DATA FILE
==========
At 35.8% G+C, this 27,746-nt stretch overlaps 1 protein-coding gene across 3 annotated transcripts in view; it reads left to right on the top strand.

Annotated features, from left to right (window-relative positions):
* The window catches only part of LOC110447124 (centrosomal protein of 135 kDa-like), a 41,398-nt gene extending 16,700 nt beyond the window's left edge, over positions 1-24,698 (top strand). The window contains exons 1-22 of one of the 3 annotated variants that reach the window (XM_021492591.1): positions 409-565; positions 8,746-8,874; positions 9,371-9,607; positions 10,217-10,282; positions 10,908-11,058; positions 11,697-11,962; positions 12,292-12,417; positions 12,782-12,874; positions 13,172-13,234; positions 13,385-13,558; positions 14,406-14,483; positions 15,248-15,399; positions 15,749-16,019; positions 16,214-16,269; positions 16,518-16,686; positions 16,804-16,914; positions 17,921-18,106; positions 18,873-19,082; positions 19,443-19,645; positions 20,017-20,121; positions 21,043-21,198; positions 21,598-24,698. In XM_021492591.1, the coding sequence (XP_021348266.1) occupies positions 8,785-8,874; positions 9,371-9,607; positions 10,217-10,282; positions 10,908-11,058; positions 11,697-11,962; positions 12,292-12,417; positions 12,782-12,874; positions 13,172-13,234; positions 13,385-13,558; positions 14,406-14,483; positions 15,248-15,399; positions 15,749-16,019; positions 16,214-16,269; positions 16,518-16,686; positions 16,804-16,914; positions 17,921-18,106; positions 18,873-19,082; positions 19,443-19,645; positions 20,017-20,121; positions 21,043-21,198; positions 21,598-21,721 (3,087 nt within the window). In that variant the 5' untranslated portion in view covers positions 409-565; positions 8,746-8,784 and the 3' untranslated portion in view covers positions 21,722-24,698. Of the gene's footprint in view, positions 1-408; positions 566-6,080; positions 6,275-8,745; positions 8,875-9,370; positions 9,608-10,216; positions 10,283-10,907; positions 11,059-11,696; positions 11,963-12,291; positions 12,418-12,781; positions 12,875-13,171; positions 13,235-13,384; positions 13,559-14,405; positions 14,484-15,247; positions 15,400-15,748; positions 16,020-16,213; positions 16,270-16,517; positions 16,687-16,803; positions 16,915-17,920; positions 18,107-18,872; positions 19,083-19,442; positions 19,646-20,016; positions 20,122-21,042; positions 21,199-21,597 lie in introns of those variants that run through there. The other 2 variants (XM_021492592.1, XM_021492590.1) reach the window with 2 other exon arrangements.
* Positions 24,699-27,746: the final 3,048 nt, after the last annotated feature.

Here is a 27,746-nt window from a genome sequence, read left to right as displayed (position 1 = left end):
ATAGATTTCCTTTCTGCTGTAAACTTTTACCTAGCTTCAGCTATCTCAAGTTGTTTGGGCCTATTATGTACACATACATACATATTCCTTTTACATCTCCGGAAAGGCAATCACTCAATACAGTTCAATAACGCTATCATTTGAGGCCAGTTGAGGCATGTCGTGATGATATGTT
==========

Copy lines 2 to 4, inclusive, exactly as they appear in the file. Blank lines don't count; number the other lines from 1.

Annotated features, from left to right (window-relative positions):
* The window catches only part of LOC110447124 (centrosomal protein of 135 kDa-like), a 41,398-nt gene extending 16,700 nt beyond the window's left edge, over positions 1-24,698 (top strand). The window contains exons 1-22 of one of the 3 annotated variants that reach the window (XM_021492591.1): positions 409-565; positions 8,746-8,874; positions 9,371-9,607; positions 10,217-10,282; positions 10,908-11,058; positions 11,697-11,962; positions 12,292-12,417; positions 12,782-12,874; positions 13,172-13,234; positions 13,385-13,558; positions 14,406-14,483; positions 15,248-15,399; positions 15,749-16,019; positions 16,214-16,269; positions 16,518-16,686; positions 16,804-16,914; positions 17,921-18,106; positions 18,873-19,082; positions 19,443-19,645; positions 20,017-20,121; positions 21,043-21,198; positions 21,598-24,698. In XM_021492591.1, the coding sequence (XP_021348266.1) occupies positions 8,785-8,874; positions 9,371-9,607; positions 10,217-10,282; positions 10,908-11,058; positions 11,697-11,962; positions 12,292-12,417; positions 12,782-12,874; positions 13,172-13,234; positions 13,385-13,558; positions 14,406-14,483; positions 15,248-15,399; positions 15,749-16,019; positions 16,214-16,269; positions 16,518-16,686; positions 16,804-16,914; positions 17,921-18,106; positions 18,873-19,082; positions 19,443-19,645; positions 20,017-20,121; positions 21,043-21,198; positions 21,598-21,721 (3,087 nt within the window). In that variant the 5' untranslated portion in view covers positions 409-565; positions 8,746-8,784 and the 3' untranslated portion in view covers positions 21,722-24,698. Of the gene's footprint in view, positions 1-408; positions 566-6,080; positions 6,275-8,745; positions 8,875-9,370; positions 9,608-10,216; positions 10,283-10,907; positions 11,059-11,696; positions 11,963-12,291; positions 12,418-12,781; positions 12,875-13,171; positions 13,235-13,384; positions 13,559-14,405; positions 14,484-15,247; positions 15,400-15,748; positions 16,020-16,213; positions 16,270-16,517; positions 16,687-16,803; positions 16,915-17,920; positions 18,107-18,872; positions 19,083-19,442; positions 19,646-20,016; positions 20,122-21,042; positions 21,199-21,597 lie in introns of those variants that run through there. The other 2 variants (XM_021492592.1, XM_021492590.1) reach the window with 2 other exon arrangements.
* Positions 24,699-27,746: the final 3,048 nt, after the last annotated feature.